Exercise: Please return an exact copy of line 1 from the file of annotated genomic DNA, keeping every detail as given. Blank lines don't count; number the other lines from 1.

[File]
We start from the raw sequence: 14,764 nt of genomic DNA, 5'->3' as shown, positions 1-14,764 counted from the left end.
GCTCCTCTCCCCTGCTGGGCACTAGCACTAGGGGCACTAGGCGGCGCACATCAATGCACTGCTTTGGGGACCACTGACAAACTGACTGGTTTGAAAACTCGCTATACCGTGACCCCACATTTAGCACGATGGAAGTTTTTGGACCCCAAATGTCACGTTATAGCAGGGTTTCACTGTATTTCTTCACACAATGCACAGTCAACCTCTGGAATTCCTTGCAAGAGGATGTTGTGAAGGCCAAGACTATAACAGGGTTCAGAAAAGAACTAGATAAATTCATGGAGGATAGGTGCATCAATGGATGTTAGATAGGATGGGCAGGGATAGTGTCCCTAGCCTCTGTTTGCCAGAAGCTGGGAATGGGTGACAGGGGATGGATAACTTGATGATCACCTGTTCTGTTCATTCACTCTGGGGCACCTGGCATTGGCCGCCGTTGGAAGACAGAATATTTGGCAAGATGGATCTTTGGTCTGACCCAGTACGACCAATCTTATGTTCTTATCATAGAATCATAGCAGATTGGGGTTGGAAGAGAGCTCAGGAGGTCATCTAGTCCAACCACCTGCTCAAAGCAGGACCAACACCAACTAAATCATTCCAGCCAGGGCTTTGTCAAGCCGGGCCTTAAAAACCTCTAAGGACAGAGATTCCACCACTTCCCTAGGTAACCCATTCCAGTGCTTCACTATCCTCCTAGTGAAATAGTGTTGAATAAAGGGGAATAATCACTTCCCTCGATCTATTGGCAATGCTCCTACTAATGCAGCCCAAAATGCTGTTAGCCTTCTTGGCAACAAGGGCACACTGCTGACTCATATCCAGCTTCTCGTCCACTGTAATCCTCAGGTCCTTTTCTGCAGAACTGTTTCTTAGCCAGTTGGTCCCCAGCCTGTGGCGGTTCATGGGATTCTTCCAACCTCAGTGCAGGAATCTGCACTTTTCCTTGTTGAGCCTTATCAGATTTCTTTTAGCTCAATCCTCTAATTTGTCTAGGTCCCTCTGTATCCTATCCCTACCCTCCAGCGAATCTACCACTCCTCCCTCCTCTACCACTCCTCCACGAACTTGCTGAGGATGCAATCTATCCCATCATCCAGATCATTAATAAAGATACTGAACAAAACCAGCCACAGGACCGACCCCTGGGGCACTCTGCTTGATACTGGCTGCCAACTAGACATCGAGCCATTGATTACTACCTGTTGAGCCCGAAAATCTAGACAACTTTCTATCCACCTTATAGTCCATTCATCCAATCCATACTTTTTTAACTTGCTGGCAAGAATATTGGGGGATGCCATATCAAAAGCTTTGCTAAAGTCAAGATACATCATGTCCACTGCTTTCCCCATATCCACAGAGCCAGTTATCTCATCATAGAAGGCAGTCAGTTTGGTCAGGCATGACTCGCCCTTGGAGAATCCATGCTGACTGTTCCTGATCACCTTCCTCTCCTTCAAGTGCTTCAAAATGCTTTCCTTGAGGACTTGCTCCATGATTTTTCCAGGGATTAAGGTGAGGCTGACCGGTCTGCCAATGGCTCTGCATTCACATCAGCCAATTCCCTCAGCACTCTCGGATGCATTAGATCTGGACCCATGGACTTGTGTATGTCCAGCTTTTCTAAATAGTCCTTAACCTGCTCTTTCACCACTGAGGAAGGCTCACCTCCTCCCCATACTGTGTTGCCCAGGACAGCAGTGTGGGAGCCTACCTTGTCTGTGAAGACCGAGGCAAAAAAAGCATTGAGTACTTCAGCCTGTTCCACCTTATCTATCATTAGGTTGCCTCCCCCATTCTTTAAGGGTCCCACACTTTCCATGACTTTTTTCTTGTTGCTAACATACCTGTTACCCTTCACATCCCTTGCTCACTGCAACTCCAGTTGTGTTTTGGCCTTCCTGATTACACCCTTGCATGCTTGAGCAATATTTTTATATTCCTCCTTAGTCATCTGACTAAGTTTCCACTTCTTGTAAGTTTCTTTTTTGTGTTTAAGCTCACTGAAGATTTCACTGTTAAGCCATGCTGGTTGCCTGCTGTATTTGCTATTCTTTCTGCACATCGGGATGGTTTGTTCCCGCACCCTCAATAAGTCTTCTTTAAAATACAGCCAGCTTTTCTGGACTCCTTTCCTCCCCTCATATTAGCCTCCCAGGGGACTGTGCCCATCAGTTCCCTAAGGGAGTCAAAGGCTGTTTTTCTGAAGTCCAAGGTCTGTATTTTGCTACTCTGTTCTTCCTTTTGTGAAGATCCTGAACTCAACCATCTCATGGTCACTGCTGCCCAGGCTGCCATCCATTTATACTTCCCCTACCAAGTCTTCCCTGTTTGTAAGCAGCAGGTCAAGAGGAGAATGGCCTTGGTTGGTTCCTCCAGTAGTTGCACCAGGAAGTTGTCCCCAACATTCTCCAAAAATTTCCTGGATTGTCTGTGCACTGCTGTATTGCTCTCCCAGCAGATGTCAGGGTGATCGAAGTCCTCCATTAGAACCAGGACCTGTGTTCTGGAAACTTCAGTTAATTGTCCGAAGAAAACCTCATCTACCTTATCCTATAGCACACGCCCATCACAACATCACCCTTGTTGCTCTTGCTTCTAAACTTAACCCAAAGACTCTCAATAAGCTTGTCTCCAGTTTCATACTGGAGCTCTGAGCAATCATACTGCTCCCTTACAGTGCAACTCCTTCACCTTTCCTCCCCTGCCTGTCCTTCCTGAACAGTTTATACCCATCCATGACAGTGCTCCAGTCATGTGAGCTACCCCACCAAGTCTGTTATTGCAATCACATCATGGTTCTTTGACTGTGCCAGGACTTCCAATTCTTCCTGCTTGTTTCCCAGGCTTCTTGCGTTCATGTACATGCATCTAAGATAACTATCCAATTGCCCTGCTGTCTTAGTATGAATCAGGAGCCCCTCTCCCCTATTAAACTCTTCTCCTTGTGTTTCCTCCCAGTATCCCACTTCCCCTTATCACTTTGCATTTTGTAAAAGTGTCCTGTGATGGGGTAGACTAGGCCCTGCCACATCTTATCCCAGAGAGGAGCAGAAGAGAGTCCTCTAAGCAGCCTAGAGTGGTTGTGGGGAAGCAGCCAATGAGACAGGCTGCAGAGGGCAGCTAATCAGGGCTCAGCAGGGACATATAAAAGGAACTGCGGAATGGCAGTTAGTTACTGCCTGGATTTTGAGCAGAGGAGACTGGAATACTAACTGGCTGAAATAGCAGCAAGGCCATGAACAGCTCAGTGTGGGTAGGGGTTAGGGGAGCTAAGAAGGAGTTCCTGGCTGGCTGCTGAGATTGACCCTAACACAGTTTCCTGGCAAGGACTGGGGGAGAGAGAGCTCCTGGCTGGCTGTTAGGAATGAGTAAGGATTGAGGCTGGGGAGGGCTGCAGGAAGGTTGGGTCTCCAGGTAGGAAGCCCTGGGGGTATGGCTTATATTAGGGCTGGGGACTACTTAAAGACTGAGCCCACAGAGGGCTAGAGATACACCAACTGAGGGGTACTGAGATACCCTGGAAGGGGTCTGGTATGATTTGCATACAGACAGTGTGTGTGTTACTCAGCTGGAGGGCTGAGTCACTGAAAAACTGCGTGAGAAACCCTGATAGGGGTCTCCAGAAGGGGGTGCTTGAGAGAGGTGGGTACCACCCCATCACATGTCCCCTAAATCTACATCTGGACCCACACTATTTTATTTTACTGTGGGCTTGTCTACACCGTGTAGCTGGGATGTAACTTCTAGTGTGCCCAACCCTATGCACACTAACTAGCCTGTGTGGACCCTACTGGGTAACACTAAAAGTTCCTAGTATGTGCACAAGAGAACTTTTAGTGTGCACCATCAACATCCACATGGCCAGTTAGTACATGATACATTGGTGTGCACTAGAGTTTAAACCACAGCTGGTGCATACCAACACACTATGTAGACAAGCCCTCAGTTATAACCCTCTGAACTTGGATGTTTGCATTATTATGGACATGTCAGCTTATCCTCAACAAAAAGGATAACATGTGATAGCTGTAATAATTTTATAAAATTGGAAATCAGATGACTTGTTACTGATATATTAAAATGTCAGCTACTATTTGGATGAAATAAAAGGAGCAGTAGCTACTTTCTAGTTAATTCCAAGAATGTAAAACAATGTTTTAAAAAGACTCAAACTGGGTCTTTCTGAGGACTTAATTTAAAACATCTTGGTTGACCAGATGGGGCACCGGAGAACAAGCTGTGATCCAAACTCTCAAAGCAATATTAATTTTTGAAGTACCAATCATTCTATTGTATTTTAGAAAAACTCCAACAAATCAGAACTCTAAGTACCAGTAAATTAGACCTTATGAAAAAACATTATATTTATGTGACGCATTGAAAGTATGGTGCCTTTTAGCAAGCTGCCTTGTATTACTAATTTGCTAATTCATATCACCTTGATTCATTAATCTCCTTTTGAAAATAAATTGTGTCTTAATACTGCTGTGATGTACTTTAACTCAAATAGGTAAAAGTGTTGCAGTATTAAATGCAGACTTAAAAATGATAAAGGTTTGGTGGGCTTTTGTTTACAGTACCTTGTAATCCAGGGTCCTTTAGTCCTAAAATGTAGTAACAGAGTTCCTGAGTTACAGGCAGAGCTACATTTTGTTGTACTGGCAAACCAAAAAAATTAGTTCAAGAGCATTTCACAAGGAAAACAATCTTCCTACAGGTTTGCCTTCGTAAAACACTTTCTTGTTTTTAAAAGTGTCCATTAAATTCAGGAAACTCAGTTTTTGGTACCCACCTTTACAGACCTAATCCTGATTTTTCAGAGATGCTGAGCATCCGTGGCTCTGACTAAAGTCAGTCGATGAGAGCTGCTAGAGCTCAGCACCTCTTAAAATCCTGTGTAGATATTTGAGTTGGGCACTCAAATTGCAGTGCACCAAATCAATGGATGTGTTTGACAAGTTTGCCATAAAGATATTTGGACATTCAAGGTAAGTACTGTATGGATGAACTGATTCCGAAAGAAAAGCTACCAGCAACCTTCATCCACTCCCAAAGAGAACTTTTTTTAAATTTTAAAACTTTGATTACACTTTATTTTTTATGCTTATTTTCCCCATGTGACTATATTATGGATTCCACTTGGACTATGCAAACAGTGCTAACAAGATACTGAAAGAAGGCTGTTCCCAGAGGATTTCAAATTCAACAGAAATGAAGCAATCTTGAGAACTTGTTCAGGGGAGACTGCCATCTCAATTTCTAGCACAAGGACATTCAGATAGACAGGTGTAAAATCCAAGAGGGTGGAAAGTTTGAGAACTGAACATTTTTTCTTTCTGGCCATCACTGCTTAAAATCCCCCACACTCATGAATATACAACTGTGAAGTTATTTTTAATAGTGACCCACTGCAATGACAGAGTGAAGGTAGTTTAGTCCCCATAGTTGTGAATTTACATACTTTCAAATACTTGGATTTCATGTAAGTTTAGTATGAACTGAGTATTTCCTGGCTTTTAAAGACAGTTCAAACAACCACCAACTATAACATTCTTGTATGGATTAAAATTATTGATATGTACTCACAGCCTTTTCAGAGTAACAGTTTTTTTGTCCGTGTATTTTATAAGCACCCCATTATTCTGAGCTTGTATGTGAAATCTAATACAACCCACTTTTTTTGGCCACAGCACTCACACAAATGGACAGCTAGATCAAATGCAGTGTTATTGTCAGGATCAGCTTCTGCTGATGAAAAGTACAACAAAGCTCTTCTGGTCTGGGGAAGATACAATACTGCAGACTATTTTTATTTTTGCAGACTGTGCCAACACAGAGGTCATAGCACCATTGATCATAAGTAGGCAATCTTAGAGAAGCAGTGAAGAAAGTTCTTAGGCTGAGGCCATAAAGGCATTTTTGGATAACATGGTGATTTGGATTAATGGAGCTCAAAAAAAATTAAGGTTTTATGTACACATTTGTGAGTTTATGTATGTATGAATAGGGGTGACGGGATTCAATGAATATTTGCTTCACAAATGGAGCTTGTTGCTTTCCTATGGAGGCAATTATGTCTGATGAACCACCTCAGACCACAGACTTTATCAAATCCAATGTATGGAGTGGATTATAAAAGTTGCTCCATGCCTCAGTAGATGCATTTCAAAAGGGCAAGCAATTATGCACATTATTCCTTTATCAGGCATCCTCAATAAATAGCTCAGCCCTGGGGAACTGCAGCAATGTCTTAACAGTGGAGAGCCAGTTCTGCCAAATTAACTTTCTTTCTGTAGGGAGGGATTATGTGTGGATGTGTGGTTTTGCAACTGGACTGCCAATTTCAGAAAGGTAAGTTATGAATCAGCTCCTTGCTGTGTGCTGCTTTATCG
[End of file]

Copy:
We start from the raw sequence: 14,764 nt of genomic DNA, 5'->3' as shown, positions 1-14,764 counted from the left end.